However, online journalism critic J.D. Lasica frowns on reporters lurking in chat rooms and argues that it's ethical only "when the subject is of significant public importance.'' Lasica also indicates that using quotes from chat room discussions or bulletin boards without permission is "considered bad form'' among avid Net users and may be unethical for journalists. This would be especially true of comments that are of a deeply personal nature and those made by minors.

Egan's research was further challenged by the simple fact that she could not always be sure exactly whom she was observing or even interviewing. Internet communication allows one to conceal his or her identity, just as Egan initially did, and to construct an online persona that is far different from one's physical self, as many of her sources did. How, then, could Egan verify that her sources were, indeed, gay teenagers, and how could they be sure that she was a writer working on an article for The New York Times Magazine?

Egan says that when she did introduce herself in chat rooms, she clearly stated her occupation and her intention to conduct interviews with gay teens. She instructed those who wished to participate to e-mail her and promised not to reveal their identities.

As for confirming the chat room's participants' identities, Egan says she paid close attention to the wording of each message she received and tried to verify the sex and age of key sources through follow-up telephone conversations. At one point, Egan reports, she stopped communicating with a source after sensing that he was much older than he claimed to be. As noted above, on only one occasion did she conduct a face-to-face interview with a source.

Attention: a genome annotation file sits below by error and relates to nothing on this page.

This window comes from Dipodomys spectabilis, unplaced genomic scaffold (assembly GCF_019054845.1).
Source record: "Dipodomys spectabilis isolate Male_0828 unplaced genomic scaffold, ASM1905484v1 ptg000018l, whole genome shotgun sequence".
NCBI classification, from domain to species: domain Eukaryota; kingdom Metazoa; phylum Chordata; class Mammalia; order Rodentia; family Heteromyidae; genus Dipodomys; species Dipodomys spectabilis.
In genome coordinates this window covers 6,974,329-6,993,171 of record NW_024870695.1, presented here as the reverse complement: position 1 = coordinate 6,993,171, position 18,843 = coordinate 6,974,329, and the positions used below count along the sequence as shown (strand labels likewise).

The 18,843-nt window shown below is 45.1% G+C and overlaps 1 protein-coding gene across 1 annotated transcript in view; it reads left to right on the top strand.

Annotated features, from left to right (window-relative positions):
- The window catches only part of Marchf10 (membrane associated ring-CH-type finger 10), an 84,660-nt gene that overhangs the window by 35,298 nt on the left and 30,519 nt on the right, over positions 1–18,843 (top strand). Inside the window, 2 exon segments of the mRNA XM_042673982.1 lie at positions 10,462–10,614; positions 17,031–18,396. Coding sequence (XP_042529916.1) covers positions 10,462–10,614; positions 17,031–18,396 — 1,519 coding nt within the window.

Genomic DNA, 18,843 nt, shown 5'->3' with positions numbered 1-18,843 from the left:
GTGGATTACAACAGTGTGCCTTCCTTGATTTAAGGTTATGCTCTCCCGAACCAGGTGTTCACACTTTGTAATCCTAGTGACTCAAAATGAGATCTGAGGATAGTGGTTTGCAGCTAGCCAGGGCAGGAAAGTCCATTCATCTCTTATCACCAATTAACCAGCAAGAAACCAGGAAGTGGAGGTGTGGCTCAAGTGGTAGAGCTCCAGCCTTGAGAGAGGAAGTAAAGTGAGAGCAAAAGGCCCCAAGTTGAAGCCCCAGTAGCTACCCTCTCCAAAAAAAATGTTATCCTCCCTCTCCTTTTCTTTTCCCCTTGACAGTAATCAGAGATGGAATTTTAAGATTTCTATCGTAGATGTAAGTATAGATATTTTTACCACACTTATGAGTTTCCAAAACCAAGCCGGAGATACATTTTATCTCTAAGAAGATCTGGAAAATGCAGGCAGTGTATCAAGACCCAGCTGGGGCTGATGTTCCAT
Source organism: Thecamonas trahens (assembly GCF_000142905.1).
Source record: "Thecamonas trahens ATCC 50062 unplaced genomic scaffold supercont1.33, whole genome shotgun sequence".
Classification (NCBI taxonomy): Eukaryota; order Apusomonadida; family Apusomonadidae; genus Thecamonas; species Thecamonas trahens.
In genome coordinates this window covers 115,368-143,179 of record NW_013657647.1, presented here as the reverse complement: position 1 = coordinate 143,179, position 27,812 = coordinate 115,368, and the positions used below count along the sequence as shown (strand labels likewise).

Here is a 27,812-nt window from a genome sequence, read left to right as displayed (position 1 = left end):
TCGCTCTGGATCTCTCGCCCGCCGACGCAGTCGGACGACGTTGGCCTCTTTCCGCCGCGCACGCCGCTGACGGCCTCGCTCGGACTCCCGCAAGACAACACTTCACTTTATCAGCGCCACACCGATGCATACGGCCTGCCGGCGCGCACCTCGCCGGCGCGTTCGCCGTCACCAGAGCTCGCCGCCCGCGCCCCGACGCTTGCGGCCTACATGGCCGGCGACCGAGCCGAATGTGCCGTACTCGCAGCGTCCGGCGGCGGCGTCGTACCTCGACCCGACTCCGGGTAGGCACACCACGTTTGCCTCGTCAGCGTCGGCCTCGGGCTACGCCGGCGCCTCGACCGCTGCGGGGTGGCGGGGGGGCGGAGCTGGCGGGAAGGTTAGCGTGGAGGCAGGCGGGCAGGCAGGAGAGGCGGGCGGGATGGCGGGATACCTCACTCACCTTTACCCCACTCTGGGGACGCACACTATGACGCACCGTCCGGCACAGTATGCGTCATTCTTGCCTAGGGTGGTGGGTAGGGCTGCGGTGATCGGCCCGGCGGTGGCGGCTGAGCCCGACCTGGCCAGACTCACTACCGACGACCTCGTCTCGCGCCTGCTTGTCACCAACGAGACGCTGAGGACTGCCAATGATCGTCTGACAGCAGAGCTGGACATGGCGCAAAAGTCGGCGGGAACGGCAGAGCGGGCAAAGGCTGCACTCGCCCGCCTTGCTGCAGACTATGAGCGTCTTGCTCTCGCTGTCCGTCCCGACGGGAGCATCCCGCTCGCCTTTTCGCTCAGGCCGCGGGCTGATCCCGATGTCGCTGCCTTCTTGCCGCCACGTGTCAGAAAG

Lessons Learned and Suggested Protocols

Looking back, Egan recognizes that her lack of exposure to the Internet played a factor in making some of these issues harder to resolve. As she put it, "Technology changes the nature of communication,'' which forces writers to rethink traditional methods of conducting background research, doing interviews and choosing which statements to quote and which to leave out.

To some extent, the design of the medium will dictate how it is used. But at the same time, the ethical journalist must try to minimize harm while using that medium. Conflicts require creative solutions guided by the journalist's sense of social responsibility.

In many ways, Egan benefited from the fact that she wasn't under heavy deadline pressure -- the story was more than a year in the making. This allowed her to slowly get a feel for online culture and to build a high level of trust with many of her sources. Other journalists will, no doubt, have the added pressure of much tighter deadlines.